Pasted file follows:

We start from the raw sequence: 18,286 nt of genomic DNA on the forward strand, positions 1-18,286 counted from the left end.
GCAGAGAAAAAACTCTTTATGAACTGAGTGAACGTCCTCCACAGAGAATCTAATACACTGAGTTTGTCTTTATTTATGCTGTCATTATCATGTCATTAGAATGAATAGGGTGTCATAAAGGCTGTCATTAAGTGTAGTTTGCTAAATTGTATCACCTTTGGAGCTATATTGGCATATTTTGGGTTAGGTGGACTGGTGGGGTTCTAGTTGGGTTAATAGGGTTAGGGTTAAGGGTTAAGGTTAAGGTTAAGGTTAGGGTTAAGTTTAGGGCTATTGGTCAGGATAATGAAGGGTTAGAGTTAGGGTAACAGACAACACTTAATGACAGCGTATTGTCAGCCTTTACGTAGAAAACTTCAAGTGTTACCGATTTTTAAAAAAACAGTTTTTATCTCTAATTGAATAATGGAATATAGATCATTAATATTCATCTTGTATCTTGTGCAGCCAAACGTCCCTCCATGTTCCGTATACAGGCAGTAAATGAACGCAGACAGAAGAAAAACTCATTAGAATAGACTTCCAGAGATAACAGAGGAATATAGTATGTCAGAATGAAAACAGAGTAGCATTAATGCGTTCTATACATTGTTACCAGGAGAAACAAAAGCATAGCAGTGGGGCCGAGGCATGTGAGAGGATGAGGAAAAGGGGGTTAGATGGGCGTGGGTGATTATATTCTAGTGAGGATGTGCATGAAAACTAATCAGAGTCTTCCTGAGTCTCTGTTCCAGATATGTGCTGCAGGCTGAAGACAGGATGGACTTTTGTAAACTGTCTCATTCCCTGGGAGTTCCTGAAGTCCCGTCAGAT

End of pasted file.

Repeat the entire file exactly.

We start from the raw sequence: 18,286 nt of genomic DNA on the forward strand, positions 1-18,286 counted from the left end.
GCAGAGAAAAAACTCTTTATGAACTGAGTGAACGTCCTCCACAGAGAATCTAATACACTGAGTTTGTCTTTATTTATGCTGTCATTATCATGTCATTAGAATGAATAGGGTGTCATAAAGGCTGTCATTAAGTGTAGTTTGCTAAATTGTATCACCTTTGGAGCTATATTGGCATATTTTGGGTTAGGTGGACTGGTGGGGTTCTAGTTGGGTTAATAGGGTTAGGGTTAAGGGTTAAGGTTAAGGTTAAGGTTAGGGTTAAGTTTAGGGCTATTGGTCAGGATAATGAAGGGTTAGAGTTAGGGTAACAGACAACACTTAATGACAGCGTATTGTCAGCCTTTACGTAGAAAACTTCAAGTGTTACCGATTTTTAAAAAAACAGTTTTTATCTCTAATTGAATAATGGAATATAGATCATTAATATTCATCTTGTATCTTGTGCAGCCAAACGTCCCTCCATGTTCCGTATACAGGCAGTAAATGAACGCAGACAGAAGAAAAACTCATTAGAATAGACTTCCAGAGATAACAGAGGAATATAGTATGTCAGAATGAAAACAGAGTAGCATTAATGCGTTCTATACATTGTTACCAGGAGAAACAAAAGCATAGCAGTGGGGCCGAGGCATGTGAGAGGATGAGGAAAAGGGGGTTAGATGGGCGTGGGTGATTATATTCTAGTGAGGATGTGCATGAAAACTAATCAGAGTCTTCCTGAGTCTCTGTTCCAGATATGTGCTGCAGGCTGAAGACAGGATGGACTTTTGTAAACTGTCTCATTCCCTGGGAGTTCCTGAAGTCCCGTCAGAT